Exploring Gender Cross-Culturally: Africa, Gender and Development

In the representations of Black America we see through media and even through our neighborhoods, patriarchy tends to dominate. Even when it is said that women run the church, the school and even the home, it is men whom tends to be seen as the head of the household. Even his absence points to this as we speak often about the impact of not having a father on the wife/female partner, sons and daughters not to mention the community from both a generational and an economic development perspective. Women are increasingly becoming the heads of households around the world and since women tend to be paid less than men but often have children, this has led to the increasing femininization of poverty. So gender and economic development should be a concern for us all.

PRIORITY AFRICA – Gender Equality

Today, I found an interesting article online by Elizabeth ANNAN – YAO titled “African Gender Research in the New Millenium” She writes:

Gender relations in patrilineal communities differ greatly from those in matrilineal communities. In the former, women tend to be totally submissive to men (their
father, brothers, husband, uncles… ) and have hardly any decision-making powers nor the freedom of speech in public. Some common examples are that women easily yield to forced marriages; they have no political attributions and cannot inherit property…

On the other hand, in matrilineal communities, although women are submissive to men, they have some decision-making powers and liberty of expression and can generally choose their own husband. They can be Queen-Mothers in the political domain and can even inherit property from their maternal uncles and their mother…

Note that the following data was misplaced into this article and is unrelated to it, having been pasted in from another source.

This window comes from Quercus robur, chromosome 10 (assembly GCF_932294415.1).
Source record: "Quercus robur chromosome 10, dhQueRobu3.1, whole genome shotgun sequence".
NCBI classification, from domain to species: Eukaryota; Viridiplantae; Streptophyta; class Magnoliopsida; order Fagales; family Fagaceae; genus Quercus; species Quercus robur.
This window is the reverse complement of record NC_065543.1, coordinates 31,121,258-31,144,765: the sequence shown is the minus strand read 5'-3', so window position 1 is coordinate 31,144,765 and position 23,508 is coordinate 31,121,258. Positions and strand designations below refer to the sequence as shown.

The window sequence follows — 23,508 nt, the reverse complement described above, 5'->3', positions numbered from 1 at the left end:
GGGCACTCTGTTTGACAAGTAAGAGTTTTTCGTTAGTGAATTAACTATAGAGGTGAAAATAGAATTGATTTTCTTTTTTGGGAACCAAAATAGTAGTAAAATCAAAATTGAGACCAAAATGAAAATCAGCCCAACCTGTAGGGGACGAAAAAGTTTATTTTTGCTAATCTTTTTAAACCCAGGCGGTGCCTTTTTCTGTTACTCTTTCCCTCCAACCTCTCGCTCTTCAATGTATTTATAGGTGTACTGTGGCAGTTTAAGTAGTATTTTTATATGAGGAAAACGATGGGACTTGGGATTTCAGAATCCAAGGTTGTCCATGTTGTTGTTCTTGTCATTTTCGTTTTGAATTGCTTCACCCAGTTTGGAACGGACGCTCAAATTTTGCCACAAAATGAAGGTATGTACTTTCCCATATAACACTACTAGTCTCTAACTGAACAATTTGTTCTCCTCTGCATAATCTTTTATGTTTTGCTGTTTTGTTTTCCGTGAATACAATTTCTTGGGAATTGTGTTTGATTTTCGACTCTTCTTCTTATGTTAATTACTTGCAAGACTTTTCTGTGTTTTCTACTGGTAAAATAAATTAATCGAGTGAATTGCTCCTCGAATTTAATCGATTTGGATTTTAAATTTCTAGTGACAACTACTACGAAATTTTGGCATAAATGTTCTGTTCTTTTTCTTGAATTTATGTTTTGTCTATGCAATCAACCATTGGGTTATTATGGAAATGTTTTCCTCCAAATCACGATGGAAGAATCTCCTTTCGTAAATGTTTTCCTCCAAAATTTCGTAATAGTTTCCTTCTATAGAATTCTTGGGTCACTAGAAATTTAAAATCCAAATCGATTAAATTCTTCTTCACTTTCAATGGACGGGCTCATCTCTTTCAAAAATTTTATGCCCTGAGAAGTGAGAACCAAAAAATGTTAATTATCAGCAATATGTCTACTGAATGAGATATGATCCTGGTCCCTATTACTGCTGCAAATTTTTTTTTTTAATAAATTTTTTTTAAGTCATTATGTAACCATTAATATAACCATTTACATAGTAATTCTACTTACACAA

Gender relations in general, but particularly in Africa, are always patriarchal in nature … whether in a matrilineal or a patrilineal community, or whether in the upper classes of society, men always impose themselves on women and insist on the subordinate status of women. There is therefore the need to challenge gender inequalities, gender stereotypes, biased attitudes and harmful practices against women and also all forms of discrimination against women in order to promote gender equality which is a necessary tool for development.

I know you readers out there are reading. I can see I get hits everyday. My blog gets traffic. What would really make a difference is for this blog to live in both a read and write culture. Try commenting once a week if you read once a week.

Stephen Lewis on Gender Equality and the Women of Africa. – 1 min – Sep 29, 2006

Here’s a question for the day: What differences do you perceive around your gender expression or role and your relationships with the economy, finances, money, your earning power aka your job/career, power relations at work or home, and even in dating or marriage relative to money?

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